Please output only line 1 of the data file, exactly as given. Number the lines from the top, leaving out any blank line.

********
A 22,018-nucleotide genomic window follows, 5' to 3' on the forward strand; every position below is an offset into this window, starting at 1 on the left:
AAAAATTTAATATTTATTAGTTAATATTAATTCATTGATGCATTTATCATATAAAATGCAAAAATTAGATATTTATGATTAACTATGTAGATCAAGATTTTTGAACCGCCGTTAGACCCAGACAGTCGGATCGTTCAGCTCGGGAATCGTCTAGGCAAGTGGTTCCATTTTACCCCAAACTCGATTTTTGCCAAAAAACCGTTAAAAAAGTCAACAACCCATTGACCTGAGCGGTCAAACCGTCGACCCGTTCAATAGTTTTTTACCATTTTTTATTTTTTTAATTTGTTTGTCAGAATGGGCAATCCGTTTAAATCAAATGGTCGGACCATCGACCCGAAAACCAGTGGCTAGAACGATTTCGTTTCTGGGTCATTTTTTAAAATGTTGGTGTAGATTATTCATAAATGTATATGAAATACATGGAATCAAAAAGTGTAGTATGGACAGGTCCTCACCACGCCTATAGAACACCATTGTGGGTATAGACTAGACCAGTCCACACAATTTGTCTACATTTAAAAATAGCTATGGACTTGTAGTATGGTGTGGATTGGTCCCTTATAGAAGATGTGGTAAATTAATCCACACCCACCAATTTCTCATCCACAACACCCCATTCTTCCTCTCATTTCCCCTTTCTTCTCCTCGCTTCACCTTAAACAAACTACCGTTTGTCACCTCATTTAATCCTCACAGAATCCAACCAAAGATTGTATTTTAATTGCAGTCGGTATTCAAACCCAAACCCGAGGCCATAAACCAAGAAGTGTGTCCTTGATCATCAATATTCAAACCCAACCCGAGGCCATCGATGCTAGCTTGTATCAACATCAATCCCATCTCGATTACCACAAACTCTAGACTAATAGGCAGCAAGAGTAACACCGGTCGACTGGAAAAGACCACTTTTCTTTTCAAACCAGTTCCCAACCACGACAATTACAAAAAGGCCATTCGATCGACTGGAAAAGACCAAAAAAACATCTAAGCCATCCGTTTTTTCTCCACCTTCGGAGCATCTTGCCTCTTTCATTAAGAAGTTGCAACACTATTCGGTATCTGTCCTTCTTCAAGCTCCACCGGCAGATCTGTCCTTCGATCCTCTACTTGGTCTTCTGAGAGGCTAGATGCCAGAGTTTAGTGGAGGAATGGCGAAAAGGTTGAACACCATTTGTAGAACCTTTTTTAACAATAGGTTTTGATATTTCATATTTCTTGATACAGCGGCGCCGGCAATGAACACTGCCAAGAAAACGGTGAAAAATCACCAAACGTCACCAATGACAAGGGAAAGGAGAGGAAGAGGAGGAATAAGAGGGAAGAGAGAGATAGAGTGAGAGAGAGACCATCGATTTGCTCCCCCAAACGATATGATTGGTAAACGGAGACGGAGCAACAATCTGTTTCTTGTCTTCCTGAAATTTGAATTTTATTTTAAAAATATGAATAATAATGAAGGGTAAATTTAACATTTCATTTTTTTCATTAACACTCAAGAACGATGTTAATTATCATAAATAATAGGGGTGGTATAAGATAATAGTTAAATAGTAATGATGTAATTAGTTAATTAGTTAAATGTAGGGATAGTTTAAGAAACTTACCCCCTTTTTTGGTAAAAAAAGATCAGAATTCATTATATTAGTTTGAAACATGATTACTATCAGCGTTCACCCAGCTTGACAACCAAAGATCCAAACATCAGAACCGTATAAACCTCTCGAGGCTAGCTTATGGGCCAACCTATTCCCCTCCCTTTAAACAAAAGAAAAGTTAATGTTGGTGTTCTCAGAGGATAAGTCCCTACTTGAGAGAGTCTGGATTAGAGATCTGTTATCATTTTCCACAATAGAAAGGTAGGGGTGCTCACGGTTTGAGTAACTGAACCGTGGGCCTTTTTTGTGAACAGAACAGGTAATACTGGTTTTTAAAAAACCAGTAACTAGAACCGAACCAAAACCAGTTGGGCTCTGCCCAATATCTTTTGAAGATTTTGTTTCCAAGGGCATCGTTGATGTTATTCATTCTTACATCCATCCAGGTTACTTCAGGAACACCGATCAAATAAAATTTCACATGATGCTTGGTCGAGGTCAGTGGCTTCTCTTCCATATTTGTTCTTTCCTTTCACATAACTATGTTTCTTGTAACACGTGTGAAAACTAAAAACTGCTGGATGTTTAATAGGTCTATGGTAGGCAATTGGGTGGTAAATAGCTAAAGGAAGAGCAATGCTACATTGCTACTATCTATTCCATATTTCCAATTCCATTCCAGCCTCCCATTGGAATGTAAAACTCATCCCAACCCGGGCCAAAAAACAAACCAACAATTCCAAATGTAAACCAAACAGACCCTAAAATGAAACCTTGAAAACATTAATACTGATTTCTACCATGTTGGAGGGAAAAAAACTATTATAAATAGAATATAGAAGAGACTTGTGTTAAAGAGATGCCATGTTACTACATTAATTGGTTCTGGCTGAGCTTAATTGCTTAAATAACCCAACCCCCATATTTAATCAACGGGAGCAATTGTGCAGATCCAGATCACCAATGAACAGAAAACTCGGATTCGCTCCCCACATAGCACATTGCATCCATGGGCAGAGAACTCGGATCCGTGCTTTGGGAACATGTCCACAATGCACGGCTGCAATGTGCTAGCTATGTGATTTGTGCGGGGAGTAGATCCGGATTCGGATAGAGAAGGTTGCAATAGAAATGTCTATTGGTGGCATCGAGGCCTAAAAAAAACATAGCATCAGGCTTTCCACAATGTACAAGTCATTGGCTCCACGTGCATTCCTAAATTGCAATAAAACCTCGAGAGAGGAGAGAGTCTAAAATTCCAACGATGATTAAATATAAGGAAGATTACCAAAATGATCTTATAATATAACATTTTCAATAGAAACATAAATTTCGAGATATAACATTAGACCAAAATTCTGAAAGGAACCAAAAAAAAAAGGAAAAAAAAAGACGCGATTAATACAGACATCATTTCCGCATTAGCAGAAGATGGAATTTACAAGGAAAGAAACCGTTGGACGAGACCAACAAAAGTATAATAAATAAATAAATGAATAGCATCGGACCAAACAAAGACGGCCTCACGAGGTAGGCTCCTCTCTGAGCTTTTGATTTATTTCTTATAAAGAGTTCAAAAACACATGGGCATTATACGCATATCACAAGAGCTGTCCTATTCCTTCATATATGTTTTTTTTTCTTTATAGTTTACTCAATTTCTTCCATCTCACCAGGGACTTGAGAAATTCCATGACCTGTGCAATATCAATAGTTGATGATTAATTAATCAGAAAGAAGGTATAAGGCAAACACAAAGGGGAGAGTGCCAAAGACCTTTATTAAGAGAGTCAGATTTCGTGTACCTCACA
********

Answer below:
A 22,018-nucleotide genomic window follows, 5' to 3' on the forward strand; every position below is an offset into this window, starting at 1 on the left: